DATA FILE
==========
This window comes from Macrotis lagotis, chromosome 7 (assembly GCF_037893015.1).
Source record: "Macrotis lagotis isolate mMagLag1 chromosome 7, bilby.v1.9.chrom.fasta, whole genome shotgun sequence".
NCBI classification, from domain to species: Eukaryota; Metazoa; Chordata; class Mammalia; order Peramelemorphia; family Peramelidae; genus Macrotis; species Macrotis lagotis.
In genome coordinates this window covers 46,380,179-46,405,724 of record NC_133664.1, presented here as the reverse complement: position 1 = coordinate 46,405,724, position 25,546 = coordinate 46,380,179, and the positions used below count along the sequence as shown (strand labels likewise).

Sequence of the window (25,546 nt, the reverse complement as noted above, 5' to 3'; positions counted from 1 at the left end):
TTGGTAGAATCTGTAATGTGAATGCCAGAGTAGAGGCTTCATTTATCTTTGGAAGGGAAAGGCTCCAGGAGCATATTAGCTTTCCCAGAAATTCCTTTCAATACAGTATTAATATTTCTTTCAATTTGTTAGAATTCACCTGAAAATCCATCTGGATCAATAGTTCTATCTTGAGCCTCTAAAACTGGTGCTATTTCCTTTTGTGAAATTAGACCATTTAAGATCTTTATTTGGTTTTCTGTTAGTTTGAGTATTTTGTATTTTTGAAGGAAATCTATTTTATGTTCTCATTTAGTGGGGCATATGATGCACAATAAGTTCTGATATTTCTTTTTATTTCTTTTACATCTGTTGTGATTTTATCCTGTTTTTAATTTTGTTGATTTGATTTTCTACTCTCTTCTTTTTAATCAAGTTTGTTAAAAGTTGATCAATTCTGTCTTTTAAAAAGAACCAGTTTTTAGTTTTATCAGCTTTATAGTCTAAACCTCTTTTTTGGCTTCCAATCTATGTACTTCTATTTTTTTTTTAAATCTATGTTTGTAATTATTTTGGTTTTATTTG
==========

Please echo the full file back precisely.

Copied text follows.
This window comes from Macrotis lagotis, chromosome 7 (assembly GCF_037893015.1).
Source record: "Macrotis lagotis isolate mMagLag1 chromosome 7, bilby.v1.9.chrom.fasta, whole genome shotgun sequence".
NCBI classification, from domain to species: Eukaryota; Metazoa; Chordata; class Mammalia; order Peramelemorphia; family Peramelidae; genus Macrotis; species Macrotis lagotis.
In genome coordinates this window covers 46,380,179-46,405,724 of record NC_133664.1, presented here as the reverse complement: position 1 = coordinate 46,405,724, position 25,546 = coordinate 46,380,179, and the positions used below count along the sequence as shown (strand labels likewise).

Sequence of the window (25,546 nt, the reverse complement as noted above, 5' to 3'; positions counted from 1 at the left end):
TTGGTAGAATCTGTAATGTGAATGCCAGAGTAGAGGCTTCATTTATCTTTGGAAGGGAAAGGCTCCAGGAGCATATTAGCTTTCCCAGAAATTCCTTTCAATACAGTATTAATATTTCTTTCAATTTGTTAGAATTCACCTGAAAATCCATCTGGATCAATAGTTCTATCTTGAGCCTCTAAAACTGGTGCTATTTCCTTTTGTGAAATTAGACCATTTAAGATCTTTATTTGGTTTTCTGTTAGTTTGAGTATTTTGTATTTTTGAAGGAAATCTATTTTATGTTCTCATTTAGTGGGGCATATGATGCACAATAAGTTCTGATATTTCTTTTTATTTCTTTTACATCTGTTGTGATTTTATCCTGTTTTTAATTTTGTTGATTTGATTTTCTACTCTCTTCTTTTTAATCAAGTTTGTTAAAAGTTGATCAATTCTGTCTTTTAAAAAGAACCAGTTTTTAGTTTTATCAGCTTTATAGTCTAAACCTCTTTTTTGGCTTCCAATCTATGTACTTCTATTTTTTTTTTAAATCTATGTTTGTAATTATTTTGGTTTTATTTG